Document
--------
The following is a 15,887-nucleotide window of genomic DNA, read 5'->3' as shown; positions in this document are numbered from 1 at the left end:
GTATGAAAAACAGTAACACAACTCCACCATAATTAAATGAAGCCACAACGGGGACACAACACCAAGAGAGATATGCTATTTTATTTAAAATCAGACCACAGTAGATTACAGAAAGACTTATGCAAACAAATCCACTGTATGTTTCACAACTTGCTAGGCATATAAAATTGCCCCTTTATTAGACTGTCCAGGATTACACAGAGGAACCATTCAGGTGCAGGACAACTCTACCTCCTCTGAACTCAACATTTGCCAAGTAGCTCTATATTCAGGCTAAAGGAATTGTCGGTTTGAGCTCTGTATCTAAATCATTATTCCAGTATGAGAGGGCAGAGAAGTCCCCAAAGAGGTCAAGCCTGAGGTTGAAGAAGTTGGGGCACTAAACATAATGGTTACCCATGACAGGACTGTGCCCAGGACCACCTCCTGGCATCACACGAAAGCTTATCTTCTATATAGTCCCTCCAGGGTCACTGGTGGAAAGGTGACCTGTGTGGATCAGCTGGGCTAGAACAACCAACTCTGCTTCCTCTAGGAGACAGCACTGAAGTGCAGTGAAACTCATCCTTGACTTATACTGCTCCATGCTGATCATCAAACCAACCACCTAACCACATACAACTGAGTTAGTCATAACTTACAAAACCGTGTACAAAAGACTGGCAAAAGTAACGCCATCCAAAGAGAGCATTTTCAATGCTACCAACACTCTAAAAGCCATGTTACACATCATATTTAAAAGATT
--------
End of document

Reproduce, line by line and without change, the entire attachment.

The following is a 15,887-nucleotide window of genomic DNA, read 5'->3' as shown; positions in this document are numbered from 1 at the left end:
GTATGAAAAACAGTAACACAACTCCACCATAATTAAATGAAGCCACAACGGGGACACAACACCAAGAGAGATATGCTATTTTATTTAAAATCAGACCACAGTAGATTACAGAAAGACTTATGCAAACAAATCCACTGTATGTTTCACAACTTGCTAGGCATATAAAATTGCCCCTTTATTAGACTGTCCAGGATTACACAGAGGAACCATTCAGGTGCAGGACAACTCTACCTCCTCTGAACTCAACATTTGCCAAGTAGCTCTATATTCAGGCTAAAGGAATTGTCGGTTTGAGCTCTGTATCTAAATCATTATTCCAGTATGAGAGGGCAGAGAAGTCCCCAAAGAGGTCAAGCCTGAGGTTGAAGAAGTTGGGGCACTAAACATAATGGTTACCCATGACAGGACTGTGCCCAGGACCACCTCCTGGCATCACACGAAAGCTTATCTTCTATATAGTCCCTCCAGGGTCACTGGTGGAAAGGTGACCTGTGTGGATCAGCTGGGCTAGAACAACCAACTCTGCTTCCTCTAGGAGACAGCACTGAAGTGCAGTGAAACTCATCCTTGACTTATACTGCTCCATGCTGATCATCAAACCAACCACCTAACCACATACAACTGAGTTAGTCATAACTTACAAAACCGTGTACAAAAGACTGGCAAAAGTAACGCCATCCAAAGAGAGCATTTTCAATGCTACCAACACTCTAAAAGCCATGTTACACATCATATTTAAAAGATT